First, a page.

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Anastasis Stamatis

June 18, 2024

A Data Scientist's Path to Becoming the CEO

What types of career paths can a data scientist expect to traverse? For Anastasis Stamatis, Plotly community member, it was expanding from hands-on data wrangling and insights to big-picture founder and CEO responsibilities. But, he says, data is his first love and his team occasionally has to curb him from spending too much time on analytics.

Adam Schroeder, Community Manager at Plotly, interviewed Anastasis who shared his journey of moving from data science practitioner to running a sustainability analytics startup and managing his own team of data scientists and other professionals. Read the fascinating story through Adam’s interview snippets with Anastasis.

You can watch the full interview video here.

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Adam Schroeder, Community Manager at Plotly, interviewed Anastasis Stamatis, the co-founder and CEO of Dataphoria.

Q&A with Anastasis: How I went from data scientist to sustainability tech startup CEO

Anastasis Stamatis is a co-founder and the CEO of Dataphoria, a Greek data-for-good startup helping companies integrate, manage, and analyze their sustainability data.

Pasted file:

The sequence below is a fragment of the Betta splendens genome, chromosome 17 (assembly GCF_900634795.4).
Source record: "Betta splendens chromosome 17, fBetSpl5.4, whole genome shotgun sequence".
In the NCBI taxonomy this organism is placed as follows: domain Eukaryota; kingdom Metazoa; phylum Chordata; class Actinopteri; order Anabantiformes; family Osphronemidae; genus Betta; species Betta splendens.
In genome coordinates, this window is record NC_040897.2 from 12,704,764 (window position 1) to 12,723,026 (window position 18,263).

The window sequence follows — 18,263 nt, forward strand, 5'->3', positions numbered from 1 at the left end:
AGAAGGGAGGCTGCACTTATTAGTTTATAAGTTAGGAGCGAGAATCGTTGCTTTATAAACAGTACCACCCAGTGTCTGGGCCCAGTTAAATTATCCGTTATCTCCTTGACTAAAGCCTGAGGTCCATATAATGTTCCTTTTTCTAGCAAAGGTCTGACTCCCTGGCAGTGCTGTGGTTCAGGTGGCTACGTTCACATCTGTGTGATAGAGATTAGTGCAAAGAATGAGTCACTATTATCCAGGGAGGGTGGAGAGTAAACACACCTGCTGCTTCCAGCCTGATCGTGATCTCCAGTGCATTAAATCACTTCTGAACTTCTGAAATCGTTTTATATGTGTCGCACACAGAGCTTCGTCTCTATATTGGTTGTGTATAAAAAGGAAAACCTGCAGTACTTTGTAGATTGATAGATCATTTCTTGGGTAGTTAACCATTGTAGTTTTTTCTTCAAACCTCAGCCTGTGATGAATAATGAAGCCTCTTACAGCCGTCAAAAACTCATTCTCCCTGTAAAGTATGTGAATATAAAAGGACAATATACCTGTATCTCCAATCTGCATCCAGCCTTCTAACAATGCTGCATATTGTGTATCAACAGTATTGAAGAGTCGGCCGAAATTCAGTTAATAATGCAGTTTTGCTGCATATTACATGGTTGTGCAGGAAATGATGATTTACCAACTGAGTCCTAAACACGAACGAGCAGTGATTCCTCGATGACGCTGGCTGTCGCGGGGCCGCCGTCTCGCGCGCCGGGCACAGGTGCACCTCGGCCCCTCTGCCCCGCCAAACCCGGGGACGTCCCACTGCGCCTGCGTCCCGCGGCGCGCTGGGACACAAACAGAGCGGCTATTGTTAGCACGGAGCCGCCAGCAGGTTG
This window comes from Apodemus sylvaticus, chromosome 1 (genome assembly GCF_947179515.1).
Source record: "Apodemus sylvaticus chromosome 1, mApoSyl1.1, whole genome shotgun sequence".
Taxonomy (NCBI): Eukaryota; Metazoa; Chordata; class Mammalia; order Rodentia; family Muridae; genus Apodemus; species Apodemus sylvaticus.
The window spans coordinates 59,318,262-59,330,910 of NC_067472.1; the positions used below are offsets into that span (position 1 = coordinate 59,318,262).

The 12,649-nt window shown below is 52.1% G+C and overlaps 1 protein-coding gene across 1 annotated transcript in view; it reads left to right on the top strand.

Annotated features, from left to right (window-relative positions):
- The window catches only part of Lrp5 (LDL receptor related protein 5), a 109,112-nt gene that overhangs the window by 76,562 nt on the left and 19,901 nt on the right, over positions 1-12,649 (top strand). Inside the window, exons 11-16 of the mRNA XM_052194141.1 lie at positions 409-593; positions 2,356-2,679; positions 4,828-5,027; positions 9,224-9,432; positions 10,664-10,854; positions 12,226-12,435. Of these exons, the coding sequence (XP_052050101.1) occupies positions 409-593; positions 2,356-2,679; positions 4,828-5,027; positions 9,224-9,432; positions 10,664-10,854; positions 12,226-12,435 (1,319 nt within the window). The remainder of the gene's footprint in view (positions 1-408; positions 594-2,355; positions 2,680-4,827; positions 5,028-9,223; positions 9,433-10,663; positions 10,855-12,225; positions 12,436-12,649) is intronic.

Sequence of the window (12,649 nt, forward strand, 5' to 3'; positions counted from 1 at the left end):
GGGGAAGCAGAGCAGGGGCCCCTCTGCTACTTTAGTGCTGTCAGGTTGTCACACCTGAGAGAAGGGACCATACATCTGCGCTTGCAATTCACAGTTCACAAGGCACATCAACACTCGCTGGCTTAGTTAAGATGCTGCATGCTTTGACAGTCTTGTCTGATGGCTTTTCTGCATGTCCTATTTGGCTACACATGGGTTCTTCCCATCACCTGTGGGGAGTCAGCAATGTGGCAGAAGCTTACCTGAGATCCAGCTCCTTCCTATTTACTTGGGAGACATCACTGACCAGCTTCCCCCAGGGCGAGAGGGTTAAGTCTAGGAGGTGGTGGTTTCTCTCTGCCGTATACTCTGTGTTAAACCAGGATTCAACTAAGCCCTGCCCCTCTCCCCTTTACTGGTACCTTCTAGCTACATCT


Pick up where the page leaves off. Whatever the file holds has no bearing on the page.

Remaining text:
He worked as an engineer in the UK before deciding to move back home to Greece to pursue a data science career. As a self-taught data scientist who’d often spent his weekends on personal data science projects, Anastasis uniquely understands the importance of using data to find underlying patterns that make a big impact.

His green-tech startup, Dataphoria, is driven by the important mission of helping companies track their sustainability transition and make informed decisions to maintain and grow sustainability practices.

Walk us through the path that led you to your sustainability analytics company

A bit of context: when I finished high school before starting university, a group of friends and I decided to form an environmental team, called "Time for Action". We started with beach cleanups and reforestations, which escalated into a nationwide campaign where we coordinated hundreds of thousands of people to go do something for the environment.

My profession as a data scientist had some professional impact but the real social environmental impact I wanted to achieve came from volunteering endeavors, including being part of the Global Shapers Community, an initiative of the World Economic Forum, and serving as a European Economic Pact ambassador.

“I saw that technology could help with the transition towards sustainability… I started thinking, how can we use data to advance the transition to sustainability?”

Anastasis Stamatis, Dataphoria co-founder and CEO

I saw that technology could help with sustainability, but I was not applying that in my own life. Then I started thinking, how can we use data to advance the transition to sustainability? Luckily, I found a co-founder in a long-time friend who was an expert in sustainability, and we blended our two specialties.

What does Dataphoria do?

Companies nowadays are required to report on a number of non-financial metrics, such as ESG (environmental, social, and governance) metrics. These indicators show how a company affects and is affected by the environment, how it affects society (including employees, communities, and social changes), and the types of governance it has. These non-financial indicators help determine whether a company is positioned to succeed.